One of the world’s most fraught relationship triangles is the one connecting Germans, Jews, and Muslims. Suspended over that triangle is of course the Holocaust. For seven decades, post-war Germans thought they understood their unique burden and responsibility. It was and is to atone for Auschwitz by taking it as a mandate to be and to do good – at home and abroad, today and tomorrow.
But the passage of time has a funny way of confusing old certitudes. One question that was never clarified -- because it never needed to be asked – is whether German atonement should be particular or universal.
The particularist conclusion says that Germans must never again harm Jews. They must protect their former victims wherever they can, on the streets of Berlin or Tel Aviv, at the United Nations or on the Golan Heights.
The universalist lesson is general: Germans must never again discriminate against any minority – white, brown or purple; Jewish, Muslim, or Wiccan; Western, Eastern or exotic. And Germany, which once not only murdered millions but also turned millions more into refugees, must be a haven to those human beings who legitimately deserve refuge today.
For decades, there was no conflict between the particularist and the universalist responses to the German past. Germany has stood by Israel more reliably than any other country in the EU. Germans have also become the world’s most avid commemorators. They memorialize the Holocaust in their cities, on their buildings, on their streets. (The form I find most moving is Stolpersteine, the little brass “stumbling stones” that I described here.)
At the same time, Germany for a long time pretended that other minorities pose no major dilemma. Muslims started coming to Germany in large numbers in the 1960s, mainly as Turkish “guest workers.” They have kept coming ever since, from various countries. (In the Neukölln borough of Berlin, the latest buzz is about Syrians driving out Turks.) Today about 5 million Muslims live in Germany.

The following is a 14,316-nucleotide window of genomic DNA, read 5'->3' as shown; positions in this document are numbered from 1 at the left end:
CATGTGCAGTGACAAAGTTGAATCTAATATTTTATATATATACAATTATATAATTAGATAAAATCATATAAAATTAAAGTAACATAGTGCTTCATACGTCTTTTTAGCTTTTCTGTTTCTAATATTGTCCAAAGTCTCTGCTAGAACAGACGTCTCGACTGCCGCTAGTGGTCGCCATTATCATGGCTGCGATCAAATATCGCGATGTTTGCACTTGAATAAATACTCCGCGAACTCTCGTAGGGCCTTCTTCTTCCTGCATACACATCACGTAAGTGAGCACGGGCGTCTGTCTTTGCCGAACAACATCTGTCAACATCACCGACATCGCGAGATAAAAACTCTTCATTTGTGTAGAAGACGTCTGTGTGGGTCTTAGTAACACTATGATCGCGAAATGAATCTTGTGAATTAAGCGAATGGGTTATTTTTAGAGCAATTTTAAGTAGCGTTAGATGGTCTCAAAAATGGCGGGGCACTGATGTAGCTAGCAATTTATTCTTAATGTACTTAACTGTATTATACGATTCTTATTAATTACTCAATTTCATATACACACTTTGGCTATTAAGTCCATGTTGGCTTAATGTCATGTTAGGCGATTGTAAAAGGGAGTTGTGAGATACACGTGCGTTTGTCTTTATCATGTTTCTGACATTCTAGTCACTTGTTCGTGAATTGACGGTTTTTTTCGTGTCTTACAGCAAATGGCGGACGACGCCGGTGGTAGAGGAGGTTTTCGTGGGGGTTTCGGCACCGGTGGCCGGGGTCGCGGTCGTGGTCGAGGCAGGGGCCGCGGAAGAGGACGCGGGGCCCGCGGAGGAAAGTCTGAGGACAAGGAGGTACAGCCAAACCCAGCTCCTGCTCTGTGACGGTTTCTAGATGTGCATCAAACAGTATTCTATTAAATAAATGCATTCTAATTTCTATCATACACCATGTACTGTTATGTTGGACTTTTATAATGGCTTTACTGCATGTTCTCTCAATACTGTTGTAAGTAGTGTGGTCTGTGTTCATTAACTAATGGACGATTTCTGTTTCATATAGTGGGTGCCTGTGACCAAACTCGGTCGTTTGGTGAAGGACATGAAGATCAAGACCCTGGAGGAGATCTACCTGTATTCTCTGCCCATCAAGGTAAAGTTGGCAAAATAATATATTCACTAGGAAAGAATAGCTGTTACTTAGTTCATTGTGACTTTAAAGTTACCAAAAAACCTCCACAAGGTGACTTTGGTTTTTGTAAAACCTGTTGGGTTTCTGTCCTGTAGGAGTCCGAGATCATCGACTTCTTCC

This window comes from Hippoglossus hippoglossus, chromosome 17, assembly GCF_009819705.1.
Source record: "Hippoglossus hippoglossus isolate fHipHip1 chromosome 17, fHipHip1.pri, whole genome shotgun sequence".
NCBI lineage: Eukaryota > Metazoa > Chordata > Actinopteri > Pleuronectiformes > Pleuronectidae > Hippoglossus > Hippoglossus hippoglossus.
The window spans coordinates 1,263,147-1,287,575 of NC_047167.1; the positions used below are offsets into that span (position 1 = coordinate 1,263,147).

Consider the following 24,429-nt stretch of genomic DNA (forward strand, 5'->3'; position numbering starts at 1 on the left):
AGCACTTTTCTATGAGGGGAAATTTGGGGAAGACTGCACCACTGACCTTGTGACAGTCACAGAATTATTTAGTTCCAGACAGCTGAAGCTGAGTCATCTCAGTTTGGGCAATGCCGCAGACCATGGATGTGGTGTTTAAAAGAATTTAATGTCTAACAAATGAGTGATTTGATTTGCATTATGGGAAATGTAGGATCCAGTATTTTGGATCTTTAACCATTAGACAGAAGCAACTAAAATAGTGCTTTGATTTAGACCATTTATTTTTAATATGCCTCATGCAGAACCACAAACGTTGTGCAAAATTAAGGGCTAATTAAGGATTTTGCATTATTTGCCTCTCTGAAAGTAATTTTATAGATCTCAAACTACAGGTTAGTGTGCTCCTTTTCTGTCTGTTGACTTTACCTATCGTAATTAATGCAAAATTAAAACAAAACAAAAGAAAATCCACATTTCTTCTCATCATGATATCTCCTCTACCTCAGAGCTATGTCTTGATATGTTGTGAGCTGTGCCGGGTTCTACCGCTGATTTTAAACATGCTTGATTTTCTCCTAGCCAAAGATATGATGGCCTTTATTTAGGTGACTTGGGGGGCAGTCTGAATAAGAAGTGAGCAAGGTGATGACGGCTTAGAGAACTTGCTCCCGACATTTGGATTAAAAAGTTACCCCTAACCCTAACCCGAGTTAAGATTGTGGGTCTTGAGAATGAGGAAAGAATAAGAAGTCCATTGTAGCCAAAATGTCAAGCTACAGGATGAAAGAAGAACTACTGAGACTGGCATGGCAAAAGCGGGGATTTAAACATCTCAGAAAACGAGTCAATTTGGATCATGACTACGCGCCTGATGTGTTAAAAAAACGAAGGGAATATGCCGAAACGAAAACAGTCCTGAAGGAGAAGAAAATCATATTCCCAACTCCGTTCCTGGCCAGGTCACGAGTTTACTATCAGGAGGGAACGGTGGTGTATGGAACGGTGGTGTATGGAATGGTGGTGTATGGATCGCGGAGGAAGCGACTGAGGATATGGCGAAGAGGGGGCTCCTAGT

And yet Muslims were never accepted as “belonging to” or “being part of” Germany. When a former German president used that exact phrase in 2010, a controversy erupted that still rages, and even strains the current governing coalition.
But then there was the autumn of 2015. Nobody who was in Germany during that refugee crisis will ever forget the experience. Many Germans in late summer of that year got goosebumps as they saw on the TV news – and pay attention to the iconography – crowds of dark-skinned men, women and children in tattered clothes, camped on the platform of an eastern-European train station (in Budapest) where they were trapped, waiting for ... trains.
The trains they were waiting for promised to take the huddled masses not east but west, not toward death but toward liberty and safety, in a land called Germany. “Germany, Germany,” the wretched masses were chanting, right through the cameras and into German living rooms. Victims of war atrocities were using the English name of the country that had once run trains from the same place toward the camps. Now the name meant salvation. History appeared to have symmetry. Germany was good at last.